The Weber State University Student Association Executive Board met on March 16 to discuss their group’s cohesiveness in event planning and organization.
The topic of discussion focused on each group’s ability to collaborate with other groups on different events and activities.
There are eight different student association groups represented on the executive board, and each hosts several events throughout the academic year. Often, those events are put on by the combined effort of different teams for a better supported effort.
Student Body President Greg Woodfield introduced the topic to help the board self-evaluate their ability to function properly while working with the other groups.
“A lot of the times, what would happen is that we would try to collaborate or do collaborations throughout the year,” Woodfield said, “but sometimes it was really hard to create something organically.”
In the 2016–2017 academic year, the WSUSA has had teams collaborate on events such as the service-oriented Martin Luther King Jr. Week, the Project Lead two-day conference and the blood-donating competition “Blood Battle.”
Some of the executives mentioned their desire to increase the amount of collaborated projects.
“I think it would be awesome to make an event where it’s strictly collaborative,” said Clubs & Organizations Vice President Marc DeYoung. “Everyone already has an idea of what you want to do, because it’s your event, then you collaborate on it. An event like that would be awesome to have planned.”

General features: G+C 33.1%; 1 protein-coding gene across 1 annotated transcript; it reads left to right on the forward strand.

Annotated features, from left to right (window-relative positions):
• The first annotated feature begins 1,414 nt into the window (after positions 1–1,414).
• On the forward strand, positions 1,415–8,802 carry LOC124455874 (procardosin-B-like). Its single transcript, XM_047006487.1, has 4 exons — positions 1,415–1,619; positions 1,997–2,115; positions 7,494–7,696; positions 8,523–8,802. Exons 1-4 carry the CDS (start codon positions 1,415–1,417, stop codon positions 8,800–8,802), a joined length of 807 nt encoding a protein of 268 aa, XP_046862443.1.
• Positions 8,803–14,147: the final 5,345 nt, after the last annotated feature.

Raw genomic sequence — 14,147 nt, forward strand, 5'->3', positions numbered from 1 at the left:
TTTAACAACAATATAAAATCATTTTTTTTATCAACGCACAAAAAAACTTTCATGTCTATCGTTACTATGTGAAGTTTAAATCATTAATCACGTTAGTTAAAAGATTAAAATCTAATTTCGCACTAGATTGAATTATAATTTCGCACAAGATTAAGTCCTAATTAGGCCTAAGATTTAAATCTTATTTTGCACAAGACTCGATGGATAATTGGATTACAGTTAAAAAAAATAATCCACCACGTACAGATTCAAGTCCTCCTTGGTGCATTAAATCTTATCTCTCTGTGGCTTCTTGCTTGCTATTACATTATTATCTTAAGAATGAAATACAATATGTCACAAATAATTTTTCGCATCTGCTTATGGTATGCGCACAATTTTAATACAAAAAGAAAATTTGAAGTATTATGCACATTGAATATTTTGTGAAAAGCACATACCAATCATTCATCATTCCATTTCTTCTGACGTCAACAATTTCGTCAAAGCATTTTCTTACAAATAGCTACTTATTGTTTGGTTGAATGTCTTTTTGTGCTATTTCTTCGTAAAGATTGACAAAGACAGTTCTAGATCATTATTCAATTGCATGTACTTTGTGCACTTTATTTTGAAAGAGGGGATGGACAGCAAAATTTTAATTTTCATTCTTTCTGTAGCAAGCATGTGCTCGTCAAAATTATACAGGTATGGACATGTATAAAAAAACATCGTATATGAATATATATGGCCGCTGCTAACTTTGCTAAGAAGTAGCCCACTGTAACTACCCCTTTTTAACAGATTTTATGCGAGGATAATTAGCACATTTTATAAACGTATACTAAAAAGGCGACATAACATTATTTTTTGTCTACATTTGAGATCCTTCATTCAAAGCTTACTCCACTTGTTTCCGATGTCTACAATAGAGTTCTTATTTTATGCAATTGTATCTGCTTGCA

Other board members expressed a desire to first improve the collaboration process between teams, then increase event frequency.
“We have events that are mandated to specifically one committee. That’s where I think it’s hard collaboration-wise,” said Diversity Vice President Lame Kinikini. “People don’t feel like it’s their event.”
Past events have shown that combined efforts may not pan out as the organizers had hoped. For example, the WSUSA hosted a ’90s-themed dance party in November intended as a collaborated effort.
Board members mentioned this experience specifically because, while it was meant for different committees to work together, promotion and attendance was not as successful as they had originally hoped.
After discussions of collaborative event success had ended, board members then discussed the overall objective of teams working together, ultimately determining that the combination of their teams is not for the benefit of the WSUSA alone but rather for the overall student population.
“It should be collaboration with the student perspective in mind versus the WSUSA perspective in mind,” Woodfield said. “The golden question is, ‘How do we capture the very unique and diverse population here at Weber State?'”
Board members discussed that a collaborative mindset is more important to the success of events than working together due to obligation or duty.
They also mentioned the upcoming transition of a new executive board with the end of the school year approaching and how they can help those upcoming leaders plan to be more cohesive in meeting planning as well as event organization.